Although it's only 650 miles east of the United States, Bermuda seems like a world apart. Feeling at home on this oh-so-friendly archipelago, however, isn't hard. Just sample a few local pleasures and you'll be kicking back like a native "Onion" in no time.
Pretty in Pink
According to local lore, Bermuda's sand has a faint rosy hue because it's so romantic here that even the beaches blush. Scientists, conversely, contend the coloring is derived from calcium carbonate and crushed bits of coral combined with the pulverized skeletons of microscopic scarlet protozoa (Foraminifera to be exact) that thrive on the surrounding reefs. Whatever the reason, this fine sand remains a Bermuda trademark. The pink-o-meter hits highest along the south shore, where "blushing beaches" include Horseshoe Bay (a classic curving strand) and Warwick Long Bay (Bermuda's longest expanse of sand). Other pocket-size beaches and secluded coves, though, are easy enough to find. Bermuda may only cover 21 square miles, yet the islands comprising it have a combined 75 miles of coast, so wherever you stay, the beach is never more than a mile away.
The Long and Short of It
When it comes to the island's most recognizable symbol, Bermuda shorts might trump the infamous Bermuda Triangle. Originally part of a military uniform, the garment is a source of amusement to visitors—and a matter of national pride to natives. Elsewhere the term "Bermuda shorts" is loosely applied to any casual knee-length shorts. The real ones here are characterized by their fabric and tailoring (linen or wool blends, hitting 2 inches above the knee). Worn by businessmen with kneesocks and a blazer, they're considered the smartest of attire. If you want to join the local fashion and flash a little leg, just be sure to play by the rules. Rather than going for the seersucker-and-sandals look, get outfitted at a traditional retailer—like the English Sports Shop on Front Street in Hamilton, where genuine Bermuda shorts start at $50.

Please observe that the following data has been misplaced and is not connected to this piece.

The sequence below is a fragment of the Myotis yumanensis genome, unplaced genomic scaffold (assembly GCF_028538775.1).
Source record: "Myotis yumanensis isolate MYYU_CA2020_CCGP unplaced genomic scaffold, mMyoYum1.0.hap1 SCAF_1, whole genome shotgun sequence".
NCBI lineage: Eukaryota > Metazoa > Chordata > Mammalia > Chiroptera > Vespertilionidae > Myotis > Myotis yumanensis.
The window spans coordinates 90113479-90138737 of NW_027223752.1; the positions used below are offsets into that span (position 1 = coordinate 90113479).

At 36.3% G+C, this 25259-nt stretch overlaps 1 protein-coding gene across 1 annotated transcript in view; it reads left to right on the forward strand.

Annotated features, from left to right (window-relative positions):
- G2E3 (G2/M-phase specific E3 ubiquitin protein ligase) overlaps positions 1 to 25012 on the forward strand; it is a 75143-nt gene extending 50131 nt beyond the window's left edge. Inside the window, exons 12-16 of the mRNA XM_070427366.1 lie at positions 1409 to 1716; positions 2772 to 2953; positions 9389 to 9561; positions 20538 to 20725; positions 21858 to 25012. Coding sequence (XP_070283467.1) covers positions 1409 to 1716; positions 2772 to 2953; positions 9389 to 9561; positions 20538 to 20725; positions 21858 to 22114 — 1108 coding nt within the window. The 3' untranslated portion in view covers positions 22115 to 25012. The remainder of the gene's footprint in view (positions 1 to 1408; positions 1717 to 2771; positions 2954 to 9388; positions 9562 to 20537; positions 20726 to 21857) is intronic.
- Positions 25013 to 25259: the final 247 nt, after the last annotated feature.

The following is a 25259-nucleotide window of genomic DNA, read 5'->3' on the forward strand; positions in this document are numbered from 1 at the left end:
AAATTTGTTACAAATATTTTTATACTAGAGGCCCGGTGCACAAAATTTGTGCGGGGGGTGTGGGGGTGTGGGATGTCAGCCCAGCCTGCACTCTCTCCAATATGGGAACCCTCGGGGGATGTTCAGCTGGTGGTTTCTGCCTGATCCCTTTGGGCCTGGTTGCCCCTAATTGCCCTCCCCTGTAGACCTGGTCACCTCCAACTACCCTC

A Perfect Match
On the Thursday and Friday before the first Monday in August, Bermuda takes a two-day holiday ostensibly to let residents watch the Cup Match: an annual cricket game pitting the West End against the East End. Locals clearly take the event seriously. Cup Match fever, for instance, takes hold weeks in advance, when team colors start flying from houses and vehicles island-wide. But Cup Match is also an excuse for some serious partying. While the players concentrate on whacking a leather ball through a wicket, the spectators generally focus on fun. Pulsating music, outrageous fashions, and delectable foods (anyone for mussel pie?) add to the carnival-like atmosphere. The Bermuda government even relaxes its antigambling laws so that locals can indulge in Crown & Anchor, a betting game first brought here by British sailors in the 19th century.
The Beat of a Different Drum
Bermuda has its own musical mélange that embraces both British and African traditions. Sample the former when the Bermuda Regiment's brass-and-drum corps "beats retreat." The pomp-filled sunset ceremony—a military staple since the 1700s—usually runs at least once a month in rotating venues around the island. Red coats and pith helmets are replaced by peacock-color capes and mile-high headdresses when local Gombey troupes take center stage. The hypnotic dancers and drummers, whose distinctive style dates back to the days of slavery, pop up unexpectedly around the island November through March. Other months you can catch them in action on Wednesday during the Hamilton’s Harbour Nights festivities.
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